d. Although some police documentation refers to Mr Baumann as having disappeared on 26 October 1983, other police documentation refers to 27 October 1983 as the relevant date, including documentation prepared closer to the date of Mr Baumann’s disappearance.
9. The evidence surrounding Mr Baumann’s disappearance is discussed further below. However, what is clear is that Mr Baumann has not been seen since late October/November 1983 and his remains have never been found.
Findings of post-mortem examination
10. Mr Baumann’s body has never been found and as such a post-mortem examination has never been conducted.
Persons of interest
11. Although there is no evidence before this Inquiry to indicate that the NSWPF investigated Mr Baumann’s disappearance in its immediate aftermath, in subsequent years, police have spoken to a select number of witnesses which included friends, intimate partners, and acquaintances of Mr Baumann. No persons of interest were identified in relation to his death.
12. Given the passage of time as well as the death or infirmity of certain key witnesses, there is no cogent evidence beyond what is outlined below to suggest that any identifiable person had any involvement in Mr Baumann’s death. Indicators of LGBTIQ status or bias
13. Mr Baumann was a gay or bisexual man. At the time of his disappearance, Mr Baumann was in a relationship with another man, Mr Smyth. It appears that Mr Smyth was also in a long-term relationship with another man called Mervyn Oliver Keasberry (who went by ‘Oliver’) at the same time, although that relationship may not have been sexual. Mr Smyth and Mr Keasberry lived together in Edgecliff, Sydney.
14. Mr Baumann had at least two relationships with women. In June 1982, Mr Baumann married Cherie Foster. There is evidence to suggest that this marriage was arranged so that Mr Baumann, who was a German national, could get permanent residency in Australia. On 29 April 1983, Mr Baumann was granted permanent residency in Australia. Mr Baumann and Ms Foster filed for divorce in or around June or July 1983. Mr Baumann had also previously been in a relationship with Ms Seneviratne. Mr Baumann met Ms Seneviratne in December 1981 when Ms Seneviratne was working in Colonnade Gift Shop in Sydney. In or around early 1982, Mr Baumann asked Ms Seneviratne to marry him, but she refused. According to Ms Seneviratne, she “was only seventeen or eighteen at the time” and she “was also a bit suspicious that he might be using the marriage to gain permanent residency in Australia”. Some time before July 1982, Ms Seneviratne ended the relationship.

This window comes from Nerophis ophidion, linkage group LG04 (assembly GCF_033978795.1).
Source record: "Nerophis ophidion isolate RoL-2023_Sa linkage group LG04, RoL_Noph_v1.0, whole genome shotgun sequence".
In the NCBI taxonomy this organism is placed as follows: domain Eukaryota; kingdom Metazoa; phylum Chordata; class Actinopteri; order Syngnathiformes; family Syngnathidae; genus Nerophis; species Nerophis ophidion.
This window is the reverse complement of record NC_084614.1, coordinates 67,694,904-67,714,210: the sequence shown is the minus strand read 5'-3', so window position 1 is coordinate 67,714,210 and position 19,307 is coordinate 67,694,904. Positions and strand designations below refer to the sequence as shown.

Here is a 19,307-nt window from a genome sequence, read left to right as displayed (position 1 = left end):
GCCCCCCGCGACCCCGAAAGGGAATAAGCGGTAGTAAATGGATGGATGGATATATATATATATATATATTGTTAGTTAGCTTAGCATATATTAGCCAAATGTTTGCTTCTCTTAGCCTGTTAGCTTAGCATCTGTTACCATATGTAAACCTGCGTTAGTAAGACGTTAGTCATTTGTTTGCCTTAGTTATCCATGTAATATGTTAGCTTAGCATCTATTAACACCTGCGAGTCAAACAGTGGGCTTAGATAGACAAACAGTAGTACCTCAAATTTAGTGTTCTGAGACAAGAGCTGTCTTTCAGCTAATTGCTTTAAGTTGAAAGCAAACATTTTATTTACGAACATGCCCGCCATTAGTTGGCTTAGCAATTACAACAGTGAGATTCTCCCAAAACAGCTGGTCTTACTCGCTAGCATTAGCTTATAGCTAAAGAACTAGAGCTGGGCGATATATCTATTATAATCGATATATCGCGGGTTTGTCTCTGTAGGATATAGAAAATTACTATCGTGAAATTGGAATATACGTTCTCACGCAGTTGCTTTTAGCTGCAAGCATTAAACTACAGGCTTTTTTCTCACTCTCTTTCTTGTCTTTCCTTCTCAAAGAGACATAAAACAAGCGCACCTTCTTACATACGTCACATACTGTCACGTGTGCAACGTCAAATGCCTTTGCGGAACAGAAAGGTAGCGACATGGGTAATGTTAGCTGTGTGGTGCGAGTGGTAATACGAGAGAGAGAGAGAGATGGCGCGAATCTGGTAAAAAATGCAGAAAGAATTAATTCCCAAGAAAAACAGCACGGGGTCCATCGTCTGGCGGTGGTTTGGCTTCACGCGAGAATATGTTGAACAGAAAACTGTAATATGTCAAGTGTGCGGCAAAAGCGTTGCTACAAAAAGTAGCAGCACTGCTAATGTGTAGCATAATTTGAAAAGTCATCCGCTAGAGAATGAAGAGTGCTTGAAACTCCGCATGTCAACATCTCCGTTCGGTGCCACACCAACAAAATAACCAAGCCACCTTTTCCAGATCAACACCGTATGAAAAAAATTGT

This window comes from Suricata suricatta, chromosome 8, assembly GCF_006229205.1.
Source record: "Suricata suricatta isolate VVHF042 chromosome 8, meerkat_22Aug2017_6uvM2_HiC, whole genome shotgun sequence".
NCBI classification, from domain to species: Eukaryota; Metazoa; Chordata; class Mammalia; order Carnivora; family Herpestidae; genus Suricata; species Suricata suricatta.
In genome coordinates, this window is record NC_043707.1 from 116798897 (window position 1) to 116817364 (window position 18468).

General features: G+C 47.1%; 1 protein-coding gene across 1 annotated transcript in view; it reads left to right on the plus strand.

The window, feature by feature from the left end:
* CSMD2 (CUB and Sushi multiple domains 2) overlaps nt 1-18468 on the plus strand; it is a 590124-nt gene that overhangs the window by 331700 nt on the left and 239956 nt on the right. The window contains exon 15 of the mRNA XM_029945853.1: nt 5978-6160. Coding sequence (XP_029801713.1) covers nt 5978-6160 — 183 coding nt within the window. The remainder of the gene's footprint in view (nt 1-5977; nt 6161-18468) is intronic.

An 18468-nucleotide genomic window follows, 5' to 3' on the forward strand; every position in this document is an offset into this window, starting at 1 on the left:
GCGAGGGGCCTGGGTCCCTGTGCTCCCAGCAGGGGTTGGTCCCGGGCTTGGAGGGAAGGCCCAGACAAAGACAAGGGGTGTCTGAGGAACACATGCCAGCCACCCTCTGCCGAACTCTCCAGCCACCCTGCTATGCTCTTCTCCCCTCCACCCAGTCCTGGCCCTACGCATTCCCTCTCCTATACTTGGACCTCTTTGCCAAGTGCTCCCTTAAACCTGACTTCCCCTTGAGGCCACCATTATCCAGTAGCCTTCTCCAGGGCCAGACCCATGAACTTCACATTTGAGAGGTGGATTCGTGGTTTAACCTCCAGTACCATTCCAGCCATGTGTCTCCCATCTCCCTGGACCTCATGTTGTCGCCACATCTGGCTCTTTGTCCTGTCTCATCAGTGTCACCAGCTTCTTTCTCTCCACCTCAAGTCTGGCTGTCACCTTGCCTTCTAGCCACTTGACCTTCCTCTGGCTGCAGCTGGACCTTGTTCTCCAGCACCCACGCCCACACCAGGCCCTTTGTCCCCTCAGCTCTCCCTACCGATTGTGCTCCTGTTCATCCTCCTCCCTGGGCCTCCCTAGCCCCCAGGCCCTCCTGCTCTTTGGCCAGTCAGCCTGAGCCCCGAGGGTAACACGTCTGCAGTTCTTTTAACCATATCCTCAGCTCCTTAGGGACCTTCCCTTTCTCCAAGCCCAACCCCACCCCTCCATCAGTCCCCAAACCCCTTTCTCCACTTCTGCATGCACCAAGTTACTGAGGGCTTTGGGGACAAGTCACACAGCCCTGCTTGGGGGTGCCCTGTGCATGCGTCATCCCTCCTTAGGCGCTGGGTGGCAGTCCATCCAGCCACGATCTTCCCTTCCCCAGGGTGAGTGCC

15. The circumstances of and motivation for Mr Baumann’s disappearance and suspected death are unclear. Given that Mr Baumann disappeared in suspicious circumstances and that Ms Binney saw the word ‘AIDS’ written on a mirror in Mr Baumann’s flat, there is a reasonable and objective basis to suspect homicide with a hate/bias motive. Ms Seneviratne also told Mr Baumann’s brother and sister that the word ‘AIDS’ was written on a mirror in Mr Baumann’s flat with “chalk or felt-tip pen”. 25 However, this fact is not contained in the statement she provided to police and conflicts with other (indirect, hearsay) evidence provided to the Inquiry. 26 It may have been that Ms Seneviratne was passing on information she had learned from the police or Ms Binney. The evidence available to this Inquiry does not allow any positive conclusions to be drawn about whether Mr Baumann’s death was occasioned as a result of an LGBTIQ hate/bias crime. It is also important to bear in mind that bias on the basis of sexuality and on the basis of HIV-status are distinct, although they may overlap, especially given social perceptions and attitudes to homosexuality at the time of Mr Baumann’s disappearance.
Exhibits: availability and testing
16. Following Mr Baumann’s disappearance, Ms Binney kept a “long knife” found in Mr Baumann’s jacket pocket and his guitar. Police subsequently seized these items, but they were never the subject of any forensic examination. In 1994, these items were returned to Mr Baumann’s family.
Findings at inquest, including as to manner and cause of death